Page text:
Proposal for St Patrick’s Day greeting from queen to Irish president rejected

Unionist sensitivity and question over name of country raised

The president Mary Robinson with Queen Elizabeth at Buckingham Palace in 1993. Photograph: Eric Luke

The president Mary Robinson with Queen Elizabeth at Buckingham Palace in 1993. Photograph: Eric Luke

A proposal by a senior Northern Ireland Office official that the British monarch might mark the ending of violence in the North after the 1994 ceasefires by sending a cordial message to then president Mary Robinson to mark St Patrick’s Day was rejected on grounds of unionist sensitivity. This is revealed by previously confidential files released on Friday by the Public Record Office in Belfast.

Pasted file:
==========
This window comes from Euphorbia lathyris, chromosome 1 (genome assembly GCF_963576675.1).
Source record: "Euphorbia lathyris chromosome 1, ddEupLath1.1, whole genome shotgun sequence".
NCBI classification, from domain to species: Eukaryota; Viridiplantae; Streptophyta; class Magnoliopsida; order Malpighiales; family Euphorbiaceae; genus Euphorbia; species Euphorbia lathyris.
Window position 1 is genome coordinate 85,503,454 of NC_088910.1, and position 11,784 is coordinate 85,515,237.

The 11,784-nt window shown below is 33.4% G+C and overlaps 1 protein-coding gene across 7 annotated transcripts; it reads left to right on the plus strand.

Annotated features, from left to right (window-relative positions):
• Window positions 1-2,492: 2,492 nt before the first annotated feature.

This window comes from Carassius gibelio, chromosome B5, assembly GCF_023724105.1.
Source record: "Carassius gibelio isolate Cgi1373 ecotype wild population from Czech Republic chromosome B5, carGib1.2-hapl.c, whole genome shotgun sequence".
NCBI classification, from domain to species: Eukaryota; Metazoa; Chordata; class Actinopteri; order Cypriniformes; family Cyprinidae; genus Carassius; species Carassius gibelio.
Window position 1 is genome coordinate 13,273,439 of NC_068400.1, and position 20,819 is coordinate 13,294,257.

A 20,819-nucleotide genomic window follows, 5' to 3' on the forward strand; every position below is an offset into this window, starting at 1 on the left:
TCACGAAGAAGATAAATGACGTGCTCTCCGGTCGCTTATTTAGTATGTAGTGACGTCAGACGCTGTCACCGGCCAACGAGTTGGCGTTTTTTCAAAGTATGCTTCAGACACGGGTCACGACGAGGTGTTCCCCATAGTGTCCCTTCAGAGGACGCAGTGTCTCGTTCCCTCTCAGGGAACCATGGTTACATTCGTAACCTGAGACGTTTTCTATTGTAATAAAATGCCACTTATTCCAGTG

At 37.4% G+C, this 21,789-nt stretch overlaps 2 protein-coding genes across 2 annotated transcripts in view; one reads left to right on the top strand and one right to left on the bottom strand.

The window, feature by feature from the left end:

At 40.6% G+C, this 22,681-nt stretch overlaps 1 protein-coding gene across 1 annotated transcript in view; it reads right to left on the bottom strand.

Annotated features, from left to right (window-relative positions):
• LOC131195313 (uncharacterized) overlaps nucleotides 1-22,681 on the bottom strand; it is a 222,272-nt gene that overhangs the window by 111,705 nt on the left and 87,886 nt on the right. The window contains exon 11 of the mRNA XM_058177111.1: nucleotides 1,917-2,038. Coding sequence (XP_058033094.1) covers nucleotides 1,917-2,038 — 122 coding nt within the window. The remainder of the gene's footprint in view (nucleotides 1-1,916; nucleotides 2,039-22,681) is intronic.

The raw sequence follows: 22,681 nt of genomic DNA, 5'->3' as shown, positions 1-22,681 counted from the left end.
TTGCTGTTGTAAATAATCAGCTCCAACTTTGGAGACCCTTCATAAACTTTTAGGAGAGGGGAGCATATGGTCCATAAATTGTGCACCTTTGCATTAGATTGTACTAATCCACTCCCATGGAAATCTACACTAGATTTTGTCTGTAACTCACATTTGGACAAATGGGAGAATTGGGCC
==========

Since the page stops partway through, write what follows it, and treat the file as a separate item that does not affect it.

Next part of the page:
The issue was first raised on March 1st, 1995 when Donald Lamont, an official in the Republic of Ireland section of the NIO, suggested in a note to a colleague, J Dew that such greetings from Queen Elizabeth II to foreign heads of state was the norm: “As you know, I intend to recommend that the Queen this year diverts from practice whereby she has sent no message of congratulations to the Irish President on the Republic’s National Day”.

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